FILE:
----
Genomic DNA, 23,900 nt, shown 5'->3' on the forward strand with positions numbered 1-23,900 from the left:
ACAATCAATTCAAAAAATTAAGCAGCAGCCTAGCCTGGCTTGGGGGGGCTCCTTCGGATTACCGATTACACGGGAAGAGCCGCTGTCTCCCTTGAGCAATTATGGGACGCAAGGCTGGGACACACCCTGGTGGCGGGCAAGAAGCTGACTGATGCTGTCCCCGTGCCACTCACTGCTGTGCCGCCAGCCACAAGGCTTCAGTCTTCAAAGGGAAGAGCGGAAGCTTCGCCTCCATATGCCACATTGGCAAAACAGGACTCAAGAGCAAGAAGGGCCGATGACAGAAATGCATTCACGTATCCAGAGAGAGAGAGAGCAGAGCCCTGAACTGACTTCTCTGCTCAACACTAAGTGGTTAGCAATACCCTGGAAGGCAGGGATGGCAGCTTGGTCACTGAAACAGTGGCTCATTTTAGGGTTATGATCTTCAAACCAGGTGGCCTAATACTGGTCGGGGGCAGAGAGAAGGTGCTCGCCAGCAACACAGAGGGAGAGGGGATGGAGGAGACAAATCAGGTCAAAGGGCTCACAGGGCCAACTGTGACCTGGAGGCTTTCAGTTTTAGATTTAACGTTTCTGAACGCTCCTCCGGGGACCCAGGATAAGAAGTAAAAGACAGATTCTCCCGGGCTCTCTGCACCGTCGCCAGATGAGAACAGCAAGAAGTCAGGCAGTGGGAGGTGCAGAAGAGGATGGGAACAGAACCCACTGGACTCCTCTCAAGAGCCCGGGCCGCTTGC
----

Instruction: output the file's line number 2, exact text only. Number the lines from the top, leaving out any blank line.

ACAATCAATTCAAAAAATTAAGCAGCAGCCTAGCCTGGCTTGGGGGGGCTCCTTCGGATTACCGATTACACGGGAAGAGCCGCTGTCTCCCTTGAGCAATTATGGGACGCAAGGCTGGGACACACCCTGGTGGCGGGCAAGAAGCTGACTGATGCTGTCCCCGTGCCACTCACTGCTGTGCCGCCAGCCACAAGGCTTCAGTCTTCAAAGGGAAGAGCGGAAGCTTCGCCTCCATATGCCACATTGGCAAAACAGGACTCAAGAGCAAGAAGGGCCGATGACAGAAATGCATTCACGTATCCAGAGAGAGAGAGAGCAGAGCCCTGAACTGACTTCTCTGCTCAACACTAAGTGGTTAGCAATACCCTGGAAGGCAGGGATGGCAGCTTGGTCACTGAAACAGTGGCTCATTTTAGGGTTATGATCTTCAAACCAGGTGGCCTAATACTGGTCGGGGGCAGAGAGAAGGTGCTCGCCAGCAACACAGAGGGAGAGGGGATGGAGGAGACAAATCAGGTCAAAGGGCTCACAGGGCCAACTGTGACCTGGAGGCTTTCAGTTTTAGATTTAACGTTTCTGAACGCTCCTCCGGGGACCCAGGATAAGAAGTAAAAGACAGATTCTCCCGGGCTCTCTGCACCGTCGCCAGATGAGAACAGCAAGAAGTCAGGCAGTGGGAGGTGCAGAAGAGGATGGGAACAGAACCCACTGGACTCCTCTCAAGAGCCCGGGCCGCTTGC